Negative reactions outpaced positive reactions, according to one analysis from Hootsuite, a social media management firm. The backlash from an episode in which Mr. Carrey’s Biden dressed up as Mister Rogers and painter Bob Ross included this much-shared tweet: “It’s not too late to replace Jim Carrey and get someone else—anyone else—to play Joe Biden…Have mercy on us all.”
But there were more praises than pans in an analysis by another company, Storyful, which uses different tools in its analyses. (Storyful is owned by News Corp., the owner of The Wall Street Journal). In the “SNL” episode that hit right after the election, Mr. Carrey injected his Ace Ventura character into his Biden impression, roasting his opponent by stretching out the “o” in “Loser!” The mashup was a hit with viewers, including one whose rave on Twitter (“Now I see why ‘SNL’ hired him!”) got 24,000 likes.
Mr. Carrey had signed up to star on “SNL” through the election, according to people familiar with the matter, and temporarily relocated to New York to appear in six consecutive episodes. In his resignation tweet, the comic called himself “just one of a long line of proud, fighting SNL Bidens!”
Comedians say it’s tricky to caricature an elderly subject who still deals with the remnants of a childhood stutter. “You want to be respectful,” says former “SNL” cast member Jay Pharoah, who has been testing his still-evolving impression of Mr. Biden on talk shows and his social-media channels. “When you have that much seniority, you’re going to go blank sometimes,” he says, calling those Mr. Biden’s moments of “buffering—kind of like your MacBook when it wants to upgrade.”
Mr. Pharoah, who sometimes played President Obama during his “SNL” years, says he was a fan of Mr. Carrey’s version. It taught him to do Mr. Biden’s voice in a slightly higher pitch. To that Mr. Pharoah adds some whispery air flow. “Joe has whistles because of the teeth situation,” he says.
The sound and cadence of Mr. Biden’s voice connects to his default facial expression: “mid-squint,” as Mr. Pharoah describes it. “He’s looking like he knows someone in the back of the room, and he can almost make them out, but he can’t.”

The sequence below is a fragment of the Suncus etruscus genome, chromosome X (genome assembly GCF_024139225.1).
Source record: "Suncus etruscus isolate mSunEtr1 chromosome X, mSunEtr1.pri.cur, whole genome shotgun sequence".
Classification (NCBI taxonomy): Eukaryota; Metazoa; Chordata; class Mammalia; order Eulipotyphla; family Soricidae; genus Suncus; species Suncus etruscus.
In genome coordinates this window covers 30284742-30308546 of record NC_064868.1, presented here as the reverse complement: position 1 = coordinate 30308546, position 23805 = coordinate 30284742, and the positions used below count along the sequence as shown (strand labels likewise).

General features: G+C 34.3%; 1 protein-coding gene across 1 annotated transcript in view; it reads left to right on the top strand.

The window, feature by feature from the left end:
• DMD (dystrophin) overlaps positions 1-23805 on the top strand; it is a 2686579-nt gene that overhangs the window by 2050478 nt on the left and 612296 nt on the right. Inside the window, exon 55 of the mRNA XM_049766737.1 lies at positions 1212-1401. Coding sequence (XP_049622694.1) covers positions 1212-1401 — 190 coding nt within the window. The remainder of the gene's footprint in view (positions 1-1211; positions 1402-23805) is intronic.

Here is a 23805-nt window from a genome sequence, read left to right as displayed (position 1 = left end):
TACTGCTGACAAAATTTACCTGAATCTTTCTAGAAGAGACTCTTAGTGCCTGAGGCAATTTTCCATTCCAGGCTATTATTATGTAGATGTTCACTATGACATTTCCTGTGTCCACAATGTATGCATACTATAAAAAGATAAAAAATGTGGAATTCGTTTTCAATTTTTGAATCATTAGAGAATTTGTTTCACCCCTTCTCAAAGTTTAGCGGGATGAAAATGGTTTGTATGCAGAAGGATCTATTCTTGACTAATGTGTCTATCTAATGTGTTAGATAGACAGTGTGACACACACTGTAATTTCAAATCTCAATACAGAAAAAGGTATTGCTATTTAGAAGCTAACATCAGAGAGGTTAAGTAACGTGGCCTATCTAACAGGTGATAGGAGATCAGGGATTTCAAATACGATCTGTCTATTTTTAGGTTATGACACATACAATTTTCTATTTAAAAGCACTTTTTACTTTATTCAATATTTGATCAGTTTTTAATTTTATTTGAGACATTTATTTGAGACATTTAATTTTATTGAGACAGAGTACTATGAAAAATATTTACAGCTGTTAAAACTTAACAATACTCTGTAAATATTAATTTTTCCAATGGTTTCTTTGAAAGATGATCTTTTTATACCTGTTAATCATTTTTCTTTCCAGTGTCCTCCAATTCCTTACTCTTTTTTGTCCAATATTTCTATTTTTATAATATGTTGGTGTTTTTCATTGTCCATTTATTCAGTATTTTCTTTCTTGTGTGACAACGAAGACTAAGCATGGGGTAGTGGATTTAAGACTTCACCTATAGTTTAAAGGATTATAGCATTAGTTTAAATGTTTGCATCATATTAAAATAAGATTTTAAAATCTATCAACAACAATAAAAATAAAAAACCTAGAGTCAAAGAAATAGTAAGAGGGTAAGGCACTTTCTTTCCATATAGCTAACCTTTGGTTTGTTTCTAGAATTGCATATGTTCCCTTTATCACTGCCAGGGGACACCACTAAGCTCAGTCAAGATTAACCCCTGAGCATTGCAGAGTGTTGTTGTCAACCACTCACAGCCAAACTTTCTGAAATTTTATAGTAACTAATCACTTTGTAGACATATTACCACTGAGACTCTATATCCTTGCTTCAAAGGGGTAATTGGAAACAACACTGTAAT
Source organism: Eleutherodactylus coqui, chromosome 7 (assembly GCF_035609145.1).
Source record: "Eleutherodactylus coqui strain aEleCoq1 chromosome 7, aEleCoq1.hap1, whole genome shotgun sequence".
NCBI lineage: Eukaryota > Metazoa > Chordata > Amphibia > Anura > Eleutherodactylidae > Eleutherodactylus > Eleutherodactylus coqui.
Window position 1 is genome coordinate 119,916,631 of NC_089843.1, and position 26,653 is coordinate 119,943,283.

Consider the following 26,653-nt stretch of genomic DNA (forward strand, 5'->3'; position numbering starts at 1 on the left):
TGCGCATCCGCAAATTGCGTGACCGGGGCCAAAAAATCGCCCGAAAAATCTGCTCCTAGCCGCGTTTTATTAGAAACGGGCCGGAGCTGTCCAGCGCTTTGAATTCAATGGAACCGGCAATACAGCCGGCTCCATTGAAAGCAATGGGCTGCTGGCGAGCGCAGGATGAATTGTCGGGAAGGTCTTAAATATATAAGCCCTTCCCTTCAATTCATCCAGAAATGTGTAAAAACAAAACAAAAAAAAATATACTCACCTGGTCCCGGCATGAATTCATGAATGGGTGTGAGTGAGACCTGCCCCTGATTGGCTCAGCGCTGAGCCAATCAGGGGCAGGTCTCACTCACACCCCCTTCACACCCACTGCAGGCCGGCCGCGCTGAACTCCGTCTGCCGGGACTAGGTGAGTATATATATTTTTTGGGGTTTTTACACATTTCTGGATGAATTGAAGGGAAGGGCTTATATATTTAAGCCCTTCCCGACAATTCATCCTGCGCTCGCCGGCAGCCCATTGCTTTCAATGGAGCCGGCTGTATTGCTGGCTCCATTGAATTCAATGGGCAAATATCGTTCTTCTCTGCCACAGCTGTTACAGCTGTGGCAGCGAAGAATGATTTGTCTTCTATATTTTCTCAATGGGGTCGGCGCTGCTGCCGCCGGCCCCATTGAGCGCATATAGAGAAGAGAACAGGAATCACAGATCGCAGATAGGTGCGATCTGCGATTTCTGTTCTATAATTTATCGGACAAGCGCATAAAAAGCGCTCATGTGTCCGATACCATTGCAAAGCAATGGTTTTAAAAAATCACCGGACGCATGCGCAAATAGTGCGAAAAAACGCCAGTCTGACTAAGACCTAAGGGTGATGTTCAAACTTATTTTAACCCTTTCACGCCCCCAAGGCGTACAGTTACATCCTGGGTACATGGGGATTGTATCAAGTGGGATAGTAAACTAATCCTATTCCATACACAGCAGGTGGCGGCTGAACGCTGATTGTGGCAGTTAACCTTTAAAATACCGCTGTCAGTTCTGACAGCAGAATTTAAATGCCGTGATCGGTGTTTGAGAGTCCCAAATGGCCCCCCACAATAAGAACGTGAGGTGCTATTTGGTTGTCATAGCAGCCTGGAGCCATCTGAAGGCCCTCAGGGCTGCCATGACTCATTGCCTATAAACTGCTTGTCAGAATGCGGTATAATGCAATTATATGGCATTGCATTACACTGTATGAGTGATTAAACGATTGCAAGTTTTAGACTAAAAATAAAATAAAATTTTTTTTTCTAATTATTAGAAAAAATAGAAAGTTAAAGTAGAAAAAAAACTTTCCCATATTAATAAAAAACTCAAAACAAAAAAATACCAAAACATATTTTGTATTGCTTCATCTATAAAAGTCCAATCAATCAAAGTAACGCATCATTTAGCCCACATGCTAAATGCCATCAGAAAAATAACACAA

Rich Little has a receptive crowd for jokes about stolen votes and the victorious Democrat. “My audience is older people, and I’d say 80 percent are Republicans. If I do anything jabbing Biden or the election, they react,” says the comic, one of America’s only name-brand impersonators, who is back on stage four nights a week at the Tropicana in Las Vegas following an eight-month hiatus due to pandemic.
Mr. Little is about four years older than the 78-year-old president-elect, and pokes fun at some of his perceived infirmities, though he says he is careful not to be cruel. “I get a big reaction when I do the walk”—a shuffle/swagger with swinging arms—“and I put the mask over my ear,” he says. “Right away I’ve got them before saying anything.”
Some of the challenges Mr. Biden faced as a presidential candidate also pose difficulties for impersonators, says Austin Nasso, a Los Angeles comedian: “It’s hard, because Biden is kind of boring.” By comparison, everybody, it seems, has a take on Trump.
Mr. Nasso’s solution: he played both Trump (trying to convince the new president to let him back into the White House) and Biden (responding with get-off-my-lawn crankiness: “Who’s callin’ me so late—it’s 5:15 p.m.!”) in a series of TikTok videos that resulted in Mr. Nasso’s biggest spike in followers.
The comedian says he’s still looking for ways to develop the president-elect as a character that goes deeper than “generic old man,” and wants to grow his audience beyond TikTok. “There’s a vacuum in the market,” he says. “Even though Jim Carrey is one of my favorite comedians ever, I was kind of selfishly happy that he wasn’t doing well. I thought, maybe there’s an opportunity!”
Write to John Jurgensen at firstname.lastname@example.org
Copyright ©2020 Dow Jones & Company, Inc. All Rights Reserved. 87990cbe856818d5eddac44c7b1cdeb8